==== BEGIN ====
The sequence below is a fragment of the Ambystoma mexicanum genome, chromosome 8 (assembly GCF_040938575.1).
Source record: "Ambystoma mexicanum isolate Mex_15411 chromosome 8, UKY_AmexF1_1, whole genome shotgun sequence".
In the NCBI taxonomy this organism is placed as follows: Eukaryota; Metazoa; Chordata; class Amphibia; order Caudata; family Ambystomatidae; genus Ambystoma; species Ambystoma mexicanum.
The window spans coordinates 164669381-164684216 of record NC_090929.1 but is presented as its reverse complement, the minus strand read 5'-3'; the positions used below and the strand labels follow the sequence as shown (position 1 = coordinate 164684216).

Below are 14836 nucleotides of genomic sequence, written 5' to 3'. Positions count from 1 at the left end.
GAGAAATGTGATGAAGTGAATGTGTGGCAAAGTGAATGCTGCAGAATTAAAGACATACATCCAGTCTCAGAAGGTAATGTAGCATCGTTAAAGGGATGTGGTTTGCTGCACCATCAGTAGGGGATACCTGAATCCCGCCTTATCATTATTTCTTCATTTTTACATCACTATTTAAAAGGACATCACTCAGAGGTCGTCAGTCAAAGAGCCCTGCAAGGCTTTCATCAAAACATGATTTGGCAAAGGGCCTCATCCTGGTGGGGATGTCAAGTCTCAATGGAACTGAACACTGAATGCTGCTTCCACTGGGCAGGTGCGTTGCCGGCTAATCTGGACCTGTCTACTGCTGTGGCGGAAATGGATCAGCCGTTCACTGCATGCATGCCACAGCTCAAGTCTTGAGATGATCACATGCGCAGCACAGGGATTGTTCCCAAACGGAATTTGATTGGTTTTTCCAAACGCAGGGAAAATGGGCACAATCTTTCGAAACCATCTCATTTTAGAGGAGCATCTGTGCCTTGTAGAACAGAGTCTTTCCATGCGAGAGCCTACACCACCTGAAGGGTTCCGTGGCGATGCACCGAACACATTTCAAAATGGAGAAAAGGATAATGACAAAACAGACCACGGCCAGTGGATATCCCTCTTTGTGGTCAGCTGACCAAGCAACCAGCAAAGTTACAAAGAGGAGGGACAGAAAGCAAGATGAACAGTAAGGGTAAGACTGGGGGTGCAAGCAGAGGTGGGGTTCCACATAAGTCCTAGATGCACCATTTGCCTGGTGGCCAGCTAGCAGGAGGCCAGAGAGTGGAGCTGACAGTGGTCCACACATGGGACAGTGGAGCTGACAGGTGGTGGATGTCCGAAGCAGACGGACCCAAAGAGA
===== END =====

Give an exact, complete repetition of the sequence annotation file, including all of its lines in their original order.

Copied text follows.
The sequence below is a fragment of the Ambystoma mexicanum genome, chromosome 8 (assembly GCF_040938575.1).
Source record: "Ambystoma mexicanum isolate Mex_15411 chromosome 8, UKY_AmexF1_1, whole genome shotgun sequence".
In the NCBI taxonomy this organism is placed as follows: Eukaryota; Metazoa; Chordata; class Amphibia; order Caudata; family Ambystomatidae; genus Ambystoma; species Ambystoma mexicanum.
The window spans coordinates 164669381-164684216 of record NC_090929.1 but is presented as its reverse complement, the minus strand read 5'-3'; the positions used below and the strand labels follow the sequence as shown (position 1 = coordinate 164684216).

Below are 14836 nucleotides of genomic sequence, written 5' to 3'. Positions count from 1 at the left end.
GAGAAATGTGATGAAGTGAATGTGTGGCAAAGTGAATGCTGCAGAATTAAAGACATACATCCAGTCTCAGAAGGTAATGTAGCATCGTTAAAGGGATGTGGTTTGCTGCACCATCAGTAGGGGATACCTGAATCCCGCCTTATCATTATTTCTTCATTTTTACATCACTATTTAAAAGGACATCACTCAGAGGTCGTCAGTCAAAGAGCCCTGCAAGGCTTTCATCAAAACATGATTTGGCAAAGGGCCTCATCCTGGTGGGGATGTCAAGTCTCAATGGAACTGAACACTGAATGCTGCTTCCACTGGGCAGGTGCGTTGCCGGCTAATCTGGACCTGTCTACTGCTGTGGCGGAAATGGATCAGCCGTTCACTGCATGCATGCCACAGCTCAAGTCTTGAGATGATCACATGCGCAGCACAGGGATTGTTCCCAAACGGAATTTGATTGGTTTTTCCAAACGCAGGGAAAATGGGCACAATCTTTCGAAACCATCTCATTTTAGAGGAGCATCTGTGCCTTGTAGAACAGAGTCTTTCCATGCGAGAGCCTACACCACCTGAAGGGTTCCGTGGCGATGCACCGAACACATTTCAAAATGGAGAAAAGGATAATGACAAAACAGACCACGGCCAGTGGATATCCCTCTTTGTGGTCAGCTGACCAAGCAACCAGCAAAGTTACAAAGAGGAGGGACAGAAAGCAAGATGAACAGTAAGGGTAAGACTGGGGGTGCAAGCAGAGGTGGGGTTCCACATAAGTCCTAGATGCACCATTTGCCTGGTGGCCAGCTAGCAGGAGGCCAGAGAGTGGAGCTGACAGTGGTCCACACATGGGACAGTGGAGCTGACAGGTGGTGGATGTCCGAAGCAGACGGACCCAAAGAGA